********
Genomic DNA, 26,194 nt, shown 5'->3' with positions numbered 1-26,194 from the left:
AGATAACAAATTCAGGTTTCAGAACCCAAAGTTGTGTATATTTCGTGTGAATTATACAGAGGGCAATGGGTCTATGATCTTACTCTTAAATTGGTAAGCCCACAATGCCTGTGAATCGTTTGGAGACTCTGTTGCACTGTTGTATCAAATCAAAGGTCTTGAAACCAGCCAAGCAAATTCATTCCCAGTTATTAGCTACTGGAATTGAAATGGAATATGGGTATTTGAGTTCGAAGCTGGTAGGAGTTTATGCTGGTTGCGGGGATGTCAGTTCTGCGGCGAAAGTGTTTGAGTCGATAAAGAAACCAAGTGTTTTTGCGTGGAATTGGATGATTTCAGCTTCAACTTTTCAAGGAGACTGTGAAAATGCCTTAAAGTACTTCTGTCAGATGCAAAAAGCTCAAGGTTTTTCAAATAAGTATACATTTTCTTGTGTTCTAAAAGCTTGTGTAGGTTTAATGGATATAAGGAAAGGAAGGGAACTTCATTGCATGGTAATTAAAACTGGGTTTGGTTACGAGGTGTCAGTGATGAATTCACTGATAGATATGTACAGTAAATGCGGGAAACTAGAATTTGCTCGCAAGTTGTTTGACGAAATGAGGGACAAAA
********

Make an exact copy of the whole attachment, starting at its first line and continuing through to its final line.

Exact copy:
Genomic DNA, 26,194 nt, shown 5'->3' with positions numbered 1-26,194 from the left:
AGATAACAAATTCAGGTTTCAGAACCCAAAGTTGTGTATATTTCGTGTGAATTATACAGAGGGCAATGGGTCTATGATCTTACTCTTAAATTGGTAAGCCCACAATGCCTGTGAATCGTTTGGAGACTCTGTTGCACTGTTGTATCAAATCAAAGGTCTTGAAACCAGCCAAGCAAATTCATTCCCAGTTATTAGCTACTGGAATTGAAATGGAATATGGGTATTTGAGTTCGAAGCTGGTAGGAGTTTATGCTGGTTGCGGGGATGTCAGTTCTGCGGCGAAAGTGTTTGAGTCGATAAAGAAACCAAGTGTTTTTGCGTGGAATTGGATGATTTCAGCTTCAACTTTTCAAGGAGACTGTGAAAATGCCTTAAAGTACTTCTGTCAGATGCAAAAAGCTCAAGGTTTTTCAAATAAGTATACATTTTCTTGTGTTCTAAAAGCTTGTGTAGGTTTAATGGATATAAGGAAAGGAAGGGAACTTCATTGCATGGTAATTAAAACTGGGTTTGGTTACGAGGTGTCAGTGATGAATTCACTGATAGATATGTACAGTAAATGCGGGAAACTAGAATTTGCTCGCAAGTTGTTTGACGAAATGAGGGACAAAA